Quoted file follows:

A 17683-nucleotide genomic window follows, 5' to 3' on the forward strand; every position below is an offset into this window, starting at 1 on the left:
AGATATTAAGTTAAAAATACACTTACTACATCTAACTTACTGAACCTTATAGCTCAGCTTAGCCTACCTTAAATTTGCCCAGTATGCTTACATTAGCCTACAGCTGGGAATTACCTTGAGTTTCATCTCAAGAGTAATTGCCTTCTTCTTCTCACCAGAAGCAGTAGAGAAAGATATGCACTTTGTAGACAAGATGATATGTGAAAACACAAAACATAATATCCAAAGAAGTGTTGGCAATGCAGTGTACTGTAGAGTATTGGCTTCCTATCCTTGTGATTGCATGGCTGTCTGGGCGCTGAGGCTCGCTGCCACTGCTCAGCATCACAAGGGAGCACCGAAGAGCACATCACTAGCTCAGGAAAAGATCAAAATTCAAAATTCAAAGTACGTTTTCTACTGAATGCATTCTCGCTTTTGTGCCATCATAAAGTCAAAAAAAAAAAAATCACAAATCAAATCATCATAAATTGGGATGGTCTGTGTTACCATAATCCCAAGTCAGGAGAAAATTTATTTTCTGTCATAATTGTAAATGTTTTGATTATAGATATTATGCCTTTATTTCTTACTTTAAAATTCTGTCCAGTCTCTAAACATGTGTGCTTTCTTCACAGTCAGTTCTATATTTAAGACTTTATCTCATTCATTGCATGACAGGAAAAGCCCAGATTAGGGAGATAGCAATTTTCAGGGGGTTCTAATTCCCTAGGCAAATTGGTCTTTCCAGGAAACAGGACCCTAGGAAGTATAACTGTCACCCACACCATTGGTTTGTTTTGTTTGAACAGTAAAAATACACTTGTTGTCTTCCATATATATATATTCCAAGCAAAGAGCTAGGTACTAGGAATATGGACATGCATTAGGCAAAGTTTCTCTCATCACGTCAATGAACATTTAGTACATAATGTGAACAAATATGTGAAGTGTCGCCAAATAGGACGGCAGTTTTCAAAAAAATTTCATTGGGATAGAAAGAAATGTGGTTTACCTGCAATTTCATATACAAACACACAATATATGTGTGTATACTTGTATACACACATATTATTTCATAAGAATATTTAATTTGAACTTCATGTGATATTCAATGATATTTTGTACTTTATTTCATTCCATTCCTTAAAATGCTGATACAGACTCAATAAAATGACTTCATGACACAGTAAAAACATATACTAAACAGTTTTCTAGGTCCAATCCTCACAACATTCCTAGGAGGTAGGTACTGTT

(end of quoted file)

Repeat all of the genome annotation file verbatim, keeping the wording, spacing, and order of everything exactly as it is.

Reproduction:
A 17683-nucleotide genomic window follows, 5' to 3' on the forward strand; every position below is an offset into this window, starting at 1 on the left:
AGATATTAAGTTAAAAATACACTTACTACATCTAACTTACTGAACCTTATAGCTCAGCTTAGCCTACCTTAAATTTGCCCAGTATGCTTACATTAGCCTACAGCTGGGAATTACCTTGAGTTTCATCTCAAGAGTAATTGCCTTCTTCTTCTCACCAGAAGCAGTAGAGAAAGATATGCACTTTGTAGACAAGATGATATGTGAAAACACAAAACATAATATCCAAAGAAGTGTTGGCAATGCAGTGTACTGTAGAGTATTGGCTTCCTATCCTTGTGATTGCATGGCTGTCTGGGCGCTGAGGCTCGCTGCCACTGCTCAGCATCACAAGGGAGCACCGAAGAGCACATCACTAGCTCAGGAAAAGATCAAAATTCAAAATTCAAAGTACGTTTTCTACTGAATGCATTCTCGCTTTTGTGCCATCATAAAGTCAAAAAAAAAAAAATCACAAATCAAATCATCATAAATTGGGATGGTCTGTGTTACCATAATCCCAAGTCAGGAGAAAATTTATTTTCTGTCATAATTGTAAATGTTTTGATTATAGATATTATGCCTTTATTTCTTACTTTAAAATTCTGTCCAGTCTCTAAACATGTGTGCTTTCTTCACAGTCAGTTCTATATTTAAGACTTTATCTCATTCATTGCATGACAGGAAAAGCCCAGATTAGGGAGATAGCAATTTTCAGGGGGTTCTAATTCCCTAGGCAAATTGGTCTTTCCAGGAAACAGGACCCTAGGAAGTATAACTGTCACCCACACCATTGGTTTGTTTTGTTTGAACAGTAAAAATACACTTGTTGTCTTCCATATATATATATTCCAAGCAAAGAGCTAGGTACTAGGAATATGGACATGCATTAGGCAAAGTTTCTCTCATCACGTCAATGAACATTTAGTACATAATGTGAACAAATATGTGAAGTGTCGCCAAATAGGACGGCAGTTTTCAAAAAAATTTCATTGGGATAGAAAGAAATGTGGTTTACCTGCAATTTCATATACAAACACACAATATATGTGTGTATACTTGTATACACACATATTATTTCATAAGAATATTTAATTTGAACTTCATGTGATATTCAATGATATTTTGTACTTTATTTCATTCCATTCCTTAAAATGCTGATACAGACTCAATAAAATGACTTCATGACACAGTAAAAACATATACTAAACAGTTTTCTAGGTCCAATCCTCACAACATTCCTAGGAGGTAGGTACTGTT